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Anti Bacterial Soap FDA Ruling

FDA Issues Final Rule on Safety and Effectiveness of Antibacterial Soaps

September 14, 2016

The FDA has recently issued a final rule on the safety and effectiveness of antibacterial soaps banning the chemicals triclosan and triclocarban from over-the-counter antibacterial hand and body washes. These chemicals have been linked to hormonal disruption and bacterial resistance. The ruling revealed it is a misconception that antibacterial washes are more effective at preventing the spread of germs. The truth is that there is no scientific evidence antibacterial soaps are any more effective than plain soap and water.

While this is one major step towards reducing the amount of hazardous chemicals that Americans are regularly exposed to inside of their homes, the reality is that there are numerous household products the average consumer uses on a daily basis that contain dangerous chemicals which have been linked to serious health risks. Learn more about several other products you may be using that could be detrimental to your indoor air quality:

#1 Air Fresheners & Other Products Containing Artificial Fragrances
Plug-in scents, scented candles, and room freshening sprays many contain chemicals called phthalates, which have been linked to reproductive problems. Laundry detergents and fabric softeners also contain chemical ingredients labeled as fragrances on product packaging. The National Institute of Occupational Safety and Health has found that one-third of the substances used in the fragrance industry are toxic.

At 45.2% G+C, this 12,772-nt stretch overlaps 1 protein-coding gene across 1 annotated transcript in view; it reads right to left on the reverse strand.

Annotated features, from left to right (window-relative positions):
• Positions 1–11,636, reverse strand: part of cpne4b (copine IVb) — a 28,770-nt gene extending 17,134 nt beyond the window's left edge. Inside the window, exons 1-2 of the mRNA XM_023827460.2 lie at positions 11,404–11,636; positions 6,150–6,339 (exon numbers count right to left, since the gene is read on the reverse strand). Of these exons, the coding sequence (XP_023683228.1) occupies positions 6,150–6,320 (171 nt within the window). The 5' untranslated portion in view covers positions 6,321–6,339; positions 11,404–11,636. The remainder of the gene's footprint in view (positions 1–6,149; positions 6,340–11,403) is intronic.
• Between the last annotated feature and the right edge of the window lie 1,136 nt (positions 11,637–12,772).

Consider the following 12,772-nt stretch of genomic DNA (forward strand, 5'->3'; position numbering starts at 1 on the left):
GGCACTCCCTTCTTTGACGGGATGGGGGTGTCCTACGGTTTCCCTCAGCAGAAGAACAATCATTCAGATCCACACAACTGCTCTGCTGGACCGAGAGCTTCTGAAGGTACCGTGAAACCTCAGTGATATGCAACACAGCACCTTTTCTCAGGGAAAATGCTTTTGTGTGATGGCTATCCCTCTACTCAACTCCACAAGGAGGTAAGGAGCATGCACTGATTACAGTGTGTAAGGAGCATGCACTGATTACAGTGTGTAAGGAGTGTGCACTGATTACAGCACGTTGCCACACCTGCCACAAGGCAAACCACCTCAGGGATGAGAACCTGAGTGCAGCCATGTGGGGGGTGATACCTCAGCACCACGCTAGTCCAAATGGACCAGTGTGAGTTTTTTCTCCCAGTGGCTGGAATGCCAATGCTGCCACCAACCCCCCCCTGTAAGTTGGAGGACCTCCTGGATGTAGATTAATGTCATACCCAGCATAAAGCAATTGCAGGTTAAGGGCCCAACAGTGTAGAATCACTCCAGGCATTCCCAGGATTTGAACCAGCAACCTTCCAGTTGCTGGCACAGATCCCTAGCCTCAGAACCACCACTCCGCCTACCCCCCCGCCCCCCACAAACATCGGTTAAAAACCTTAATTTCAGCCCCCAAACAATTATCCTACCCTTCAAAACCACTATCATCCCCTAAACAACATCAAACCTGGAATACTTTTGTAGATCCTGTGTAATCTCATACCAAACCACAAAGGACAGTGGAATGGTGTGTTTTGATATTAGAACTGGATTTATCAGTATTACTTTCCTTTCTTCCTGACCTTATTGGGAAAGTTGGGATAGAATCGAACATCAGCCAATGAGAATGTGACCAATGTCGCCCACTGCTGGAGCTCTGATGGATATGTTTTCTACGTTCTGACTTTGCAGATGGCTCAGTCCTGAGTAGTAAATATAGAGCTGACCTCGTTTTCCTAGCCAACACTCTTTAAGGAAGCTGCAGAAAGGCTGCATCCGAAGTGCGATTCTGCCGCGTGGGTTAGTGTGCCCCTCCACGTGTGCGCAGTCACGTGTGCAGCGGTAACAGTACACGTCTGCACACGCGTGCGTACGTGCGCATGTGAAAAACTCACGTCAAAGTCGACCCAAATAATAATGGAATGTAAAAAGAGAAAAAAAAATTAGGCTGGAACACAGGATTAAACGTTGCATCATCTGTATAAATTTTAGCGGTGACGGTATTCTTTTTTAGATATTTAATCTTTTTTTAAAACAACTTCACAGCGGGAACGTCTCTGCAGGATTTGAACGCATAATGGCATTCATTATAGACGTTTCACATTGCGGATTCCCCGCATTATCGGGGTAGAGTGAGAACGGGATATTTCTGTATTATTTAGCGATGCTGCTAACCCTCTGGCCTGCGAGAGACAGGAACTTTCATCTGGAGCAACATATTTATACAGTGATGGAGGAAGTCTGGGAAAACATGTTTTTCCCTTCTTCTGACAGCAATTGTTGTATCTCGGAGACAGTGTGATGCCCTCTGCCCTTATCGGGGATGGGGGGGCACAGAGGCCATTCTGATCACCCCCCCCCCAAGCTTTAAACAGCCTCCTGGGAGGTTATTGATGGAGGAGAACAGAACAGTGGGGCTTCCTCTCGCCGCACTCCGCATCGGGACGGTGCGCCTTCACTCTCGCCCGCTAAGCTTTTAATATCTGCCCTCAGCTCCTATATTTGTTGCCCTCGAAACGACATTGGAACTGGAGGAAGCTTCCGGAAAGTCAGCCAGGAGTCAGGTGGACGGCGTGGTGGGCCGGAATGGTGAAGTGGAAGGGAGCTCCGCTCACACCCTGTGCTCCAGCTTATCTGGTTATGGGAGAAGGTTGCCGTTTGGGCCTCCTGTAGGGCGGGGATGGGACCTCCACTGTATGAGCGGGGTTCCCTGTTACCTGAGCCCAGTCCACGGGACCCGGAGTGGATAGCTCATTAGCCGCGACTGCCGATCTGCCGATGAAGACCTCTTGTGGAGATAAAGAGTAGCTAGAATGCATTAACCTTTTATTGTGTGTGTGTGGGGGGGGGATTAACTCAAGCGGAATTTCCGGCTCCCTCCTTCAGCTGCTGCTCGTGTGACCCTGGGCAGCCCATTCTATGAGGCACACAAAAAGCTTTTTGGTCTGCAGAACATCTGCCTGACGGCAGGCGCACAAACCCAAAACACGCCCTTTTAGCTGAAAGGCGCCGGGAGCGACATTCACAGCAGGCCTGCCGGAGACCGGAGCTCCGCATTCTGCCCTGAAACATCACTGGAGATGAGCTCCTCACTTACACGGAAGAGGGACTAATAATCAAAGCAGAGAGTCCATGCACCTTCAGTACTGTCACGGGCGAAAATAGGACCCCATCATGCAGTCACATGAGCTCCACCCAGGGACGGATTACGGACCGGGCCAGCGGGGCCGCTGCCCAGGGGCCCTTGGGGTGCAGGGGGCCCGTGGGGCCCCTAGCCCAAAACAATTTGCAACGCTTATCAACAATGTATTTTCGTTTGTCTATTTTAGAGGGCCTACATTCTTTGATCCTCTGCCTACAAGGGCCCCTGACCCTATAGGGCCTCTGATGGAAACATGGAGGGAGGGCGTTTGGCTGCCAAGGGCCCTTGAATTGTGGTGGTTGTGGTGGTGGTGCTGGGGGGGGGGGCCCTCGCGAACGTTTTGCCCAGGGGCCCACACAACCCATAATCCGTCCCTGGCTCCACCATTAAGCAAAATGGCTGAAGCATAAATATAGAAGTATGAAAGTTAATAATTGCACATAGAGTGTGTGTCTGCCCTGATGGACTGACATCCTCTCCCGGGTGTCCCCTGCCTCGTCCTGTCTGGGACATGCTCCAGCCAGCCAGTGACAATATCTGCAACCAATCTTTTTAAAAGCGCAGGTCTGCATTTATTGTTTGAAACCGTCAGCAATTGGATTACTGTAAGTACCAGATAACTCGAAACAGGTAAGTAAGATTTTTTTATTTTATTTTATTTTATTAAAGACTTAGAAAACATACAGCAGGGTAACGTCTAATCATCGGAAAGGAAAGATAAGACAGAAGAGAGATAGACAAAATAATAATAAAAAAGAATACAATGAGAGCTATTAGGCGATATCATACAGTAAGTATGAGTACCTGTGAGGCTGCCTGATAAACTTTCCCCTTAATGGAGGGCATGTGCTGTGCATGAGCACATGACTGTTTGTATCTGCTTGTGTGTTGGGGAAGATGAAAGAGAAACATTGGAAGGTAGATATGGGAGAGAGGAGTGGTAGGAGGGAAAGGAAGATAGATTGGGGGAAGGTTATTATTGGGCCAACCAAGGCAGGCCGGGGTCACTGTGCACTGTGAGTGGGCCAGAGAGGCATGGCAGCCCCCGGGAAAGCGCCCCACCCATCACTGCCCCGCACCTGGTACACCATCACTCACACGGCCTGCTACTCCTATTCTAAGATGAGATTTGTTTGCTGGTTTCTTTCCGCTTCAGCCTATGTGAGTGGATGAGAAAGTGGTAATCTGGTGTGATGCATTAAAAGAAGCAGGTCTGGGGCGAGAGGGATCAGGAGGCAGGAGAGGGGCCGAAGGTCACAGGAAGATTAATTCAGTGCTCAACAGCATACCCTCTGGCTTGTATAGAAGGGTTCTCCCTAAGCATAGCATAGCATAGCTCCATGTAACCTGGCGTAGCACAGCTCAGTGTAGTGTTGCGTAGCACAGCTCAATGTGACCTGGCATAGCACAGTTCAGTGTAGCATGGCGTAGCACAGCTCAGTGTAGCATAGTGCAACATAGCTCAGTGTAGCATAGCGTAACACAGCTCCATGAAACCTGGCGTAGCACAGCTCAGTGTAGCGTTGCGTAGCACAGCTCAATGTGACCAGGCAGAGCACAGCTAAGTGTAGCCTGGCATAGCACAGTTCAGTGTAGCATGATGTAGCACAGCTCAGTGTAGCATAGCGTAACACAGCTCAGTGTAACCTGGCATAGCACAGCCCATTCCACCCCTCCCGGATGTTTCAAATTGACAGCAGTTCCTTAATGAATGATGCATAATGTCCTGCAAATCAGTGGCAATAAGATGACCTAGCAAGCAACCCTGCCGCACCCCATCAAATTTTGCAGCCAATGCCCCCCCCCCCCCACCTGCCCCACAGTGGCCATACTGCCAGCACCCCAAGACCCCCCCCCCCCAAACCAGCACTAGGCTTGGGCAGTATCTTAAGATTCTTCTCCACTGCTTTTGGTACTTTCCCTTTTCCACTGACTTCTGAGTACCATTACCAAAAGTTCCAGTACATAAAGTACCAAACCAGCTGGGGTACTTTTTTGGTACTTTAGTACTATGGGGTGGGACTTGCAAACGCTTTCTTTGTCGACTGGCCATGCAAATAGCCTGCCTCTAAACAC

#2 Chemical Cleaning Products
The cleaning products you use on a daily basis contain a number of chemicals that have been linked to serious health risks. Exposure to the commonly found chemicals in cleaning products may cause skin or respiratory irritation, watery eyes, or chemical burns, and other more serious health problems with long term exposure such as cancer and liver and kidney damage. Instead of purchasing commercially available cleaning products, use natural alternatives such as baking soda, lemon, vinegar, and borax.

#3 Nonstick Cookware
Many nonstick pans are coated with the chemical polytetrafluoroethylene, commonly referred to as PTFE, which when heated up releases toxic gases linked to organ failure, cancer, reproductive issues. Avoid using cookware containing chemical coatings and opt for safer alternatives such as stainless steel or cast iron lightly coated with cooking oil.

It is your responsibility as a consumer to research the chemical ingredients found in products you use regularly in your home. Although governmental agencies are issuing rulings on specifics such as formaldehyde emissions in flooring and on hazardous chemicals found in antibacterial soaps, there are a number of other products many households use daily that also contain hazardous chemicals. A Home Air Check will provide you with an accurate assessment of the harmful VOCs that may be contaminating your home air.